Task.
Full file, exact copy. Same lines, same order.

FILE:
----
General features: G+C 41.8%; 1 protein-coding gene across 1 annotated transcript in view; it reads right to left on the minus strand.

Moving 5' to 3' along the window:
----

General features: G+C 41.8%; 1 protein-coding gene across 1 annotated transcript in view; it reads right to left on the minus strand.

Moving 5' to 3' along the window: